Construction jobs always involve a few risks, but for the workers who built Rio Tinto’s new $2.6 billion Amrun bauxite mine on Cape York, some of the safety procedures were particularly unique.
The advice to workers was quite snappy, much like the risk sometimes observed in the water or on the riverbanks in the area: always keep at least six metres from the water’s edge, always face the water when near it, and, of course, always carry a big stick.
Because a potential threat, which is also spelt out in large signs at a ferry terminal Amrun mine workers must travel through en-route to work, is of a potential crocodile attack.
Fortunately for both Rio and its workers, no attacks occurred during the mine’s three-year construction phase, and none have occurred in its early months of operation, but sometimes mine workers see the reptiles as they travel along the Embley River bound for the mine.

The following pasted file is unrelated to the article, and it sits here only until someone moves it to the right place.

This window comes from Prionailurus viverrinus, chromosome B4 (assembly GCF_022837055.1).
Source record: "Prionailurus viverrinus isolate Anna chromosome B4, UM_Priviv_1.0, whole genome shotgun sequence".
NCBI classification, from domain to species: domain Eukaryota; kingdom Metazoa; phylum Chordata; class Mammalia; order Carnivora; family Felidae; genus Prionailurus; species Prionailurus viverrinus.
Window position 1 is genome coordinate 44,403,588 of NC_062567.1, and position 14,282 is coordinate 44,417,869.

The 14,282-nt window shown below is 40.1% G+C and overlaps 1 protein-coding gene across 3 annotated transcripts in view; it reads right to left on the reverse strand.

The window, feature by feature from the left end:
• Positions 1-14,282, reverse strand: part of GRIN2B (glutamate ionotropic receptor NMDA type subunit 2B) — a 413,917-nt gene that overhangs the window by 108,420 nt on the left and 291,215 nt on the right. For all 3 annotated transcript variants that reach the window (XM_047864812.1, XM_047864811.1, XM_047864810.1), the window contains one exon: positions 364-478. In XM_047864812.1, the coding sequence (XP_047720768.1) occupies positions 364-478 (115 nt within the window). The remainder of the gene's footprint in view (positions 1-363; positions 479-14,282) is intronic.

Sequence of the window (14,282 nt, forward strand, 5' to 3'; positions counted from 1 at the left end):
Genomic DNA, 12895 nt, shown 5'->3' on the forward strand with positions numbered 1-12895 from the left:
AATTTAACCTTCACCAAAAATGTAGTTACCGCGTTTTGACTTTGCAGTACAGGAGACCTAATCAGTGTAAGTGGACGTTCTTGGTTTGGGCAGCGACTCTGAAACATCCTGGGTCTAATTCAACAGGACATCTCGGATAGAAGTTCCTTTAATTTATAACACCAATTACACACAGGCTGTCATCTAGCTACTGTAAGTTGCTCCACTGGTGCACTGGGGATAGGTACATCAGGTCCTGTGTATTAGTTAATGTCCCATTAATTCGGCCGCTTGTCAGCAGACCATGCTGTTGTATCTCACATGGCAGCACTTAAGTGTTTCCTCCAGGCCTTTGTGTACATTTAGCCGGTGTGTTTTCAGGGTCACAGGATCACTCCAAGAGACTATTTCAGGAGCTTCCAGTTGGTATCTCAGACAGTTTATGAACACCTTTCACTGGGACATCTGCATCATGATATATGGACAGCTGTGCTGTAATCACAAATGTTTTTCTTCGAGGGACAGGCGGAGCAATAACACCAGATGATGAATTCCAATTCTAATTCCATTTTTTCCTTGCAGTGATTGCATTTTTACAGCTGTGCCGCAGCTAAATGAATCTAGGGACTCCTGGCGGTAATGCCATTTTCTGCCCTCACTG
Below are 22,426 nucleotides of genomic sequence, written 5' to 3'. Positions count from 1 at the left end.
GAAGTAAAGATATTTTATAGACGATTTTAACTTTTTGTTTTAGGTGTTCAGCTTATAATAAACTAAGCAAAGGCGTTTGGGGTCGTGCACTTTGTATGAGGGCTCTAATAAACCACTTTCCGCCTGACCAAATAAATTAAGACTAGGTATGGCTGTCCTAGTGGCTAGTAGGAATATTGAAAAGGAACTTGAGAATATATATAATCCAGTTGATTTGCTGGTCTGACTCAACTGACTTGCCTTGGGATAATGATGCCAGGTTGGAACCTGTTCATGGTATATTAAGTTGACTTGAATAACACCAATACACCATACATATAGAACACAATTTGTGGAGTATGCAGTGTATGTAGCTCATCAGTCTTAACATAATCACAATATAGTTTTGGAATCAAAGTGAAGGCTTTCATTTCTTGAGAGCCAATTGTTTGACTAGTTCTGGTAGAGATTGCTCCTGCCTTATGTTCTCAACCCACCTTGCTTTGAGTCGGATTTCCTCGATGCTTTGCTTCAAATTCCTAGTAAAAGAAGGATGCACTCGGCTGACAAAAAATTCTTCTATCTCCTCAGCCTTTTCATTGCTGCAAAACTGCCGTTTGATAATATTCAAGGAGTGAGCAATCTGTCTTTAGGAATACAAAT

Amrun mines the vast bauxite reserves first discovered on Cape York in 1955 by geologist Harry Evans, who was being guided by local Aboriginal man George Wilson (Piramu). Bauxite is a key ingredient in the manufacture of aluminium. The mine is operating under a 40-year lease, but Rio chief executive Jean-Sebastien Jacques said on Friday that there was such a significant reserve in the area that it could potentially last for decades beyond that.
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